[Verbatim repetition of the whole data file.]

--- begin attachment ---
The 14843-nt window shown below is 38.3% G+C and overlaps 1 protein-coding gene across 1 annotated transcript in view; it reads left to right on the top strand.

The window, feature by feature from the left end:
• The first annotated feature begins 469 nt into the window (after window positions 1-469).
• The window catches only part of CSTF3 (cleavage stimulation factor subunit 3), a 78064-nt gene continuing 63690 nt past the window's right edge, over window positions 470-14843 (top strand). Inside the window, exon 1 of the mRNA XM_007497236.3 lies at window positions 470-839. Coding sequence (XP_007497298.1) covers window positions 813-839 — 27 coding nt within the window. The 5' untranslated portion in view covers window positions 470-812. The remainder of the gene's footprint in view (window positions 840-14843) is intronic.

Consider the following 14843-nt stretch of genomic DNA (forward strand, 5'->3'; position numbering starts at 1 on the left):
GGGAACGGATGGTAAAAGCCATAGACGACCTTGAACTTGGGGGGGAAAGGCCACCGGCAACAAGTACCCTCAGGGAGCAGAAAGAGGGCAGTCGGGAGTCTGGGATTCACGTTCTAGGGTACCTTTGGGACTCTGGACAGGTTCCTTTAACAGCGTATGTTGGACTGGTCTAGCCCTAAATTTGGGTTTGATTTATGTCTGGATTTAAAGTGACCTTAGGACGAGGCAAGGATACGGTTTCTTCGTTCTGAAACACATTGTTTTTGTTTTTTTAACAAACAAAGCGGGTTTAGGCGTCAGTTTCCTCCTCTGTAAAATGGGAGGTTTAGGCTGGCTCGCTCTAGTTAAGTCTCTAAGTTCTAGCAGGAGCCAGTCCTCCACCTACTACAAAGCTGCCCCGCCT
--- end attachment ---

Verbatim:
The 14843-nt window shown below is 38.3% G+C and overlaps 1 protein-coding gene across 1 annotated transcript in view; it reads left to right on the top strand.

The window, feature by feature from the left end:
• The first annotated feature begins 469 nt into the window (after window positions 1-469).
• The window catches only part of CSTF3 (cleavage stimulation factor subunit 3), a 78064-nt gene continuing 63690 nt past the window's right edge, over window positions 470-14843 (top strand). Inside the window, exon 1 of the mRNA XM_007497236.3 lies at window positions 470-839. Coding sequence (XP_007497298.1) covers window positions 813-839 — 27 coding nt within the window. The 5' untranslated portion in view covers window positions 470-812. The remainder of the gene's footprint in view (window positions 840-14843) is intronic.

Consider the following 14843-nt stretch of genomic DNA (forward strand, 5'->3'; position numbering starts at 1 on the left):
GGGAACGGATGGTAAAAGCCATAGACGACCTTGAACTTGGGGGGGAAAGGCCACCGGCAACAAGTACCCTCAGGGAGCAGAAAGAGGGCAGTCGGGAGTCTGGGATTCACGTTCTAGGGTACCTTTGGGACTCTGGACAGGTTCCTTTAACAGCGTATGTTGGACTGGTCTAGCCCTAAATTTGGGTTTGATTTATGTCTGGATTTAAAGTGACCTTAGGACGAGGCAAGGATACGGTTTCTTCGTTCTGAAACACATTGTTTTTGTTTTTTTAACAAACAAAGCGGGTTTAGGCGTCAGTTTCCTCCTCTGTAAAATGGGAGGTTTAGGCTGGCTCGCTCTAGTTAAGTCTCTAAGTTCTAGCAGGAGCCAGTCCTCCACCTACTACAAAGCTGCCCCGCCT